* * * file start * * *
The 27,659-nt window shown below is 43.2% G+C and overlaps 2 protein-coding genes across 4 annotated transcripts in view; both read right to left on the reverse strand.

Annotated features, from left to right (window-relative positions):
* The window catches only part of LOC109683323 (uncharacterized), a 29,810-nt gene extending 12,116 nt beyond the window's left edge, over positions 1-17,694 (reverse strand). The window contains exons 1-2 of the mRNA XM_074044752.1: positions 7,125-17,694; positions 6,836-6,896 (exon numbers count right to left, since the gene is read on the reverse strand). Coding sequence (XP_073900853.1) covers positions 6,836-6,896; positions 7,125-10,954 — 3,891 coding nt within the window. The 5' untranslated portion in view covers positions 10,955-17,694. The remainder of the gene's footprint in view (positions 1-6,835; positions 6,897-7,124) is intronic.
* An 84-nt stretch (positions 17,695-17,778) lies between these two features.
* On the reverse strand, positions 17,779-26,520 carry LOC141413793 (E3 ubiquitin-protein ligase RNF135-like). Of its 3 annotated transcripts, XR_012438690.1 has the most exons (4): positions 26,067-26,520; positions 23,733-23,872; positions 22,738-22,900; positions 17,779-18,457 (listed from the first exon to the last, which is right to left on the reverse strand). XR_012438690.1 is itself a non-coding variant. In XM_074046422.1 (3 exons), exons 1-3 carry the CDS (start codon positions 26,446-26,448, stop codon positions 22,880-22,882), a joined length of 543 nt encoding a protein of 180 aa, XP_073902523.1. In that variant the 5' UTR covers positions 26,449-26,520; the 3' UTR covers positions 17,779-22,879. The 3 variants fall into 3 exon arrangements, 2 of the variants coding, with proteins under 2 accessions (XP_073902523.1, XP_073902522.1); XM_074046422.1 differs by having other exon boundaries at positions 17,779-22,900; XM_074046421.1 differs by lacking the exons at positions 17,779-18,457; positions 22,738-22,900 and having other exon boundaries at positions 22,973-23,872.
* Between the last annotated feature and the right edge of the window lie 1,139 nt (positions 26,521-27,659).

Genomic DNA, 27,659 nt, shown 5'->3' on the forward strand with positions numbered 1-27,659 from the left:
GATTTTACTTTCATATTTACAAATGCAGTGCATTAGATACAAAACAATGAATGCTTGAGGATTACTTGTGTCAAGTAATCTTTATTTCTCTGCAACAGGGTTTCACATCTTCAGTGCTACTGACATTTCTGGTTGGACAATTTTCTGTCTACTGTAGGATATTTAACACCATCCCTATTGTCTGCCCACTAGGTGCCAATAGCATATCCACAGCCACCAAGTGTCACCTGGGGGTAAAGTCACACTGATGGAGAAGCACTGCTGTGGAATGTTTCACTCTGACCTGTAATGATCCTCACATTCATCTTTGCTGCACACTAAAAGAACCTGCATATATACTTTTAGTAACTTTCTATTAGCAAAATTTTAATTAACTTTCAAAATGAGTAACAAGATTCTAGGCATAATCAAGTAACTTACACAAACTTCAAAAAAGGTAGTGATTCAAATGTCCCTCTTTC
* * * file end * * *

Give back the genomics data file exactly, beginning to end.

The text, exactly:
The 27,659-nt window shown below is 43.2% G+C and overlaps 2 protein-coding genes across 4 annotated transcripts in view; both read right to left on the reverse strand.

Annotated features, from left to right (window-relative positions):
* The window catches only part of LOC109683323 (uncharacterized), a 29,810-nt gene extending 12,116 nt beyond the window's left edge, over positions 1-17,694 (reverse strand). The window contains exons 1-2 of the mRNA XM_074044752.1: positions 7,125-17,694; positions 6,836-6,896 (exon numbers count right to left, since the gene is read on the reverse strand). Coding sequence (XP_073900853.1) covers positions 6,836-6,896; positions 7,125-10,954 — 3,891 coding nt within the window. The 5' untranslated portion in view covers positions 10,955-17,694. The remainder of the gene's footprint in view (positions 1-6,835; positions 6,897-7,124) is intronic.
* An 84-nt stretch (positions 17,695-17,778) lies between these two features.
* On the reverse strand, positions 17,779-26,520 carry LOC141413793 (E3 ubiquitin-protein ligase RNF135-like). Of its 3 annotated transcripts, XR_012438690.1 has the most exons (4): positions 26,067-26,520; positions 23,733-23,872; positions 22,738-22,900; positions 17,779-18,457 (listed from the first exon to the last, which is right to left on the reverse strand). XR_012438690.1 is itself a non-coding variant. In XM_074046422.1 (3 exons), exons 1-3 carry the CDS (start codon positions 26,446-26,448, stop codon positions 22,880-22,882), a joined length of 543 nt encoding a protein of 180 aa, XP_073902523.1. In that variant the 5' UTR covers positions 26,449-26,520; the 3' UTR covers positions 17,779-22,879. The 3 variants fall into 3 exon arrangements, 2 of the variants coding, with proteins under 2 accessions (XP_073902523.1, XP_073902522.1); XM_074046422.1 differs by having other exon boundaries at positions 17,779-22,900; XM_074046421.1 differs by lacking the exons at positions 17,779-18,457; positions 22,738-22,900 and having other exon boundaries at positions 22,973-23,872.
* Between the last annotated feature and the right edge of the window lie 1,139 nt (positions 26,521-27,659).

Genomic DNA, 27,659 nt, shown 5'->3' on the forward strand with positions numbered 1-27,659 from the left:
GATTTTACTTTCATATTTACAAATGCAGTGCATTAGATACAAAACAATGAATGCTTGAGGATTACTTGTGTCAAGTAATCTTTATTTCTCTGCAACAGGGTTTCACATCTTCAGTGCTACTGACATTTCTGGTTGGACAATTTTCTGTCTACTGTAGGATATTTAACACCATCCCTATTGTCTGCCCACTAGGTGCCAATAGCATATCCACAGCCACCAAGTGTCACCTGGGGGTAAAGTCACACTGATGGAGAAGCACTGCTGTGGAATGTTTCACTCTGACCTGTAATGATCCTCACATTCATCTTTGCTGCACACTAAAAGAACCTGCATATATACTTTTAGTAACTTTCTATTAGCAAAATTTTAATTAACTTTCAAAATGAGTAACAAGATTCTAGGCATAATCAAGTAACTTACACAAACTTCAAAAAAGGTAGTGATTCAAATGTCCCTCTTTC